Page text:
Caldwell v. Puget Sound Elec. Apprenticeship & Training Trust, 824 F.2d 765, 767 (9th
Cir.1987); 16 Charles A. Wright, et al., Federal Practice and Procedure § 3987 (1994 Supp.);
and Gander v. FMC Corp., 733 F.Supp. 1346, 1347 (E.D.Mo.1990) (other internal citations
Id. at 777.
Similarly, in the 2008 case of United States v. Wittig,8 District Judge Julie A.
Robinson was faced with (among other issues) the criminal defendant’s motion to stay
his self-surrender date after the Tenth Circuit upheld his sentence of imprisonment. The
defendant was preparing a petition for writ of certiorari to the Supreme Court, and he
argued if he were to begin serving his sentence, any review by the Supreme Court may
not occur until after he completed his sentence, making it impossible for him to truly
obtain relief. Judge Robinson examined 28 U.S.C. 2101(f), and found “[t]he majority of
courts addressing the issue, including this Court, have concluded that § 2101(f) does not
permit a district court to exercise jurisdiction to stay a circuit court’s final judgment
pending filing or resolution of a petition for writ of certiorari.”9 The Court found,
to grant such a stay under these circumstances would be inconsistent with
the “mandate rule,” which requires the district court to strictly comply with
the mandate rendered by the reviewing court. Simply put, for this Court to
grant the stay as requested would permit defendant to obtain in the district
court relief that the Tenth Circuit specifically denied.10
It is with these standards in mind that the Court turns to the current motion.
Supporting its argument that a stay is appropriate, defendant ignores the above
standards, and instead cites to a well reasoned, but inapplicable District of Kansas
In Wolf v. United States,11 the Court found it “appropriate for a court to stay
discovery until a pending dispositive motion is decided, especially where the case is
No. 02-40140-02-JAR, 2008 WL 5119986, at *1 (D. Kan. Nov. 25, 2008)
Id. at *2.
No. 93–1406–FGT, 157 F.R.D. 494, 495 (D. Kan. 1994).
likely to be finally concluded as a result of the ruling thereon; where the facts sought
through uncompleted discovery would not affect the resolution of the motion; or where
discovery on all issues of the broad complaint would be wasteful and burdensome.”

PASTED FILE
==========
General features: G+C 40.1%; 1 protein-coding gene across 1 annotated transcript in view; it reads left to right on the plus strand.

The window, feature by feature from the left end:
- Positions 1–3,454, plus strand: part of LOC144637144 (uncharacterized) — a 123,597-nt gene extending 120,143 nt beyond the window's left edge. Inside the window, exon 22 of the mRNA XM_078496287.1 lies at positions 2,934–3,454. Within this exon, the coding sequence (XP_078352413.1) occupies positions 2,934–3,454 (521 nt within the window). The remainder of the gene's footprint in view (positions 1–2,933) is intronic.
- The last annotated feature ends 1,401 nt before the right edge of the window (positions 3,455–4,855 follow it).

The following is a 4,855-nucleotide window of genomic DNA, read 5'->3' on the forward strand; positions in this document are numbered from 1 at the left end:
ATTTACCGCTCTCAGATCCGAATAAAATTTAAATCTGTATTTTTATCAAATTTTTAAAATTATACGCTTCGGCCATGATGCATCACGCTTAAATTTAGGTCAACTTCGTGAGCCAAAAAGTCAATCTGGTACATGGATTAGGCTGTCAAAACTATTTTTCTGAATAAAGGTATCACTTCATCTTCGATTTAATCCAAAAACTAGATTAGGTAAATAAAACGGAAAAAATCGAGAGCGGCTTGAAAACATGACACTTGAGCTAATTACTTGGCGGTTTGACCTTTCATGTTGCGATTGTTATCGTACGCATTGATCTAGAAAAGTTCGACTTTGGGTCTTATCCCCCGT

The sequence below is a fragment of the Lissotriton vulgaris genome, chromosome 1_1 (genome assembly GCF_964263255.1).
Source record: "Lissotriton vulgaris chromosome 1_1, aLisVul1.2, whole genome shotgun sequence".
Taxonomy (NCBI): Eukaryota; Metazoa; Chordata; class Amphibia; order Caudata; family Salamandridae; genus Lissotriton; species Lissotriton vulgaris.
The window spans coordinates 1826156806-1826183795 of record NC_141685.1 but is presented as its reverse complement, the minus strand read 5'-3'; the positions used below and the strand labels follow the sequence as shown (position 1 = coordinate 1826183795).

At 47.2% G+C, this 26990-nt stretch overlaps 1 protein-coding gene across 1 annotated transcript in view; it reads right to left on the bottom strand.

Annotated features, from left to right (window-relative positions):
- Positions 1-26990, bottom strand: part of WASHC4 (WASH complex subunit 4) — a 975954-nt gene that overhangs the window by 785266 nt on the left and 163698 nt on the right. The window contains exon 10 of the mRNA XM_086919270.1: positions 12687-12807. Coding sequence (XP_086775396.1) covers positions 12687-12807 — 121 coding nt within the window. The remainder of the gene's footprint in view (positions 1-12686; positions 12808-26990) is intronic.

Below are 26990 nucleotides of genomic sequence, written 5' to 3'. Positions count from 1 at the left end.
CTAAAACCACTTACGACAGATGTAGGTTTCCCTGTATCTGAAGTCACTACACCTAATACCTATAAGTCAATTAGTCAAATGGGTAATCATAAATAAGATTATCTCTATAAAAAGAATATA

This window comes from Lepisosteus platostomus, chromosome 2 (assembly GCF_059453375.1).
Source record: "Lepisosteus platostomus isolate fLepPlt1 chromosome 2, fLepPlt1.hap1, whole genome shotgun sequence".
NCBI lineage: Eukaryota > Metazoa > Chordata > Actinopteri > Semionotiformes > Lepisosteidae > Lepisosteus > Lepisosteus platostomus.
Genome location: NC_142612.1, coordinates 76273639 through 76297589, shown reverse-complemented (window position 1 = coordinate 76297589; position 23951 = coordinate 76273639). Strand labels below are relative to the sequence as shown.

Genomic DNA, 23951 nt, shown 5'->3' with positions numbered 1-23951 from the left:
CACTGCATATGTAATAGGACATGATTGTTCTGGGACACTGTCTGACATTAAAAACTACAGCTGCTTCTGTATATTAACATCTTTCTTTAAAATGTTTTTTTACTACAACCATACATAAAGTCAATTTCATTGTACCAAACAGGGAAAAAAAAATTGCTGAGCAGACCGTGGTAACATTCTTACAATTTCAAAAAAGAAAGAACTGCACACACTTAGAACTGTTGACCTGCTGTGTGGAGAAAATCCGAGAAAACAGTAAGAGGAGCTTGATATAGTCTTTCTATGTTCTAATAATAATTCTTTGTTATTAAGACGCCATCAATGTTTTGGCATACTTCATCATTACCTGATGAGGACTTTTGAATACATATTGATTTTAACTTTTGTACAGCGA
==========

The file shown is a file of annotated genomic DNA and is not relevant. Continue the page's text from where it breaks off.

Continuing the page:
However, in Wolf, the defendant filed a motion to dismiss and asked the Court to stay
discovery until a decision was rendered on the dispositive motion. That case did not
involve stay of an appellate court’s mandate pending petition for writ of certiorari, and is
clearly distinguishable from the relief presently sought.
As such, this Court finds 28 U.S.C. 2101(f) and its interpretation in Brinkman and
Wittig control the disposition of Defendant’s motion. In line with the majority of courts,
this Court also concludes § 2101(f) does not permit it to exercise jurisdiction to stay the
Tenth Circuit’s final judgment pending the filing or resolution of Defendant’s petition for
writ of certiorari.12 If the Defendant wishes to stay the mandate, it is free to seek stay
from either the Tenth Circuit or the Supreme Court, but this Court is without jurisdiction
to accommodate Defendant’s request.
IT IS THEREFORE ORDERED that Defendant City of Hays’ Motion to Stay
(ECF No. 39) is DENIED. A separate Scheduling Order, governing the progress of the
case, has been issued. (ECF No. 44.)
Wittig, 2008 WL 5119986, at *2 (citing United States v. Lentz, 352 F.Supp.2d 718, 726 (E.D.
Va. 2005) (collecting cases); and Brinkman v. Dep't of Corr., 857 F.Supp. 775, 777 (D. Kan.
IT IS SO ORDERED.
Dated at Wichita, Kansas this 5th day of April, 2017.
s/ Gwynne E. Birzer
GWYNNE E. BIRZER
United States Magistrate Judge
Disclaimer: Justia Dockets & Filings provides public litigation records from the federal appellate and district courts. These filings and docket sheets should not be considered findings of fact or liability, nor do they necessarily reflect the view of Justia.
Why Is My Information Online?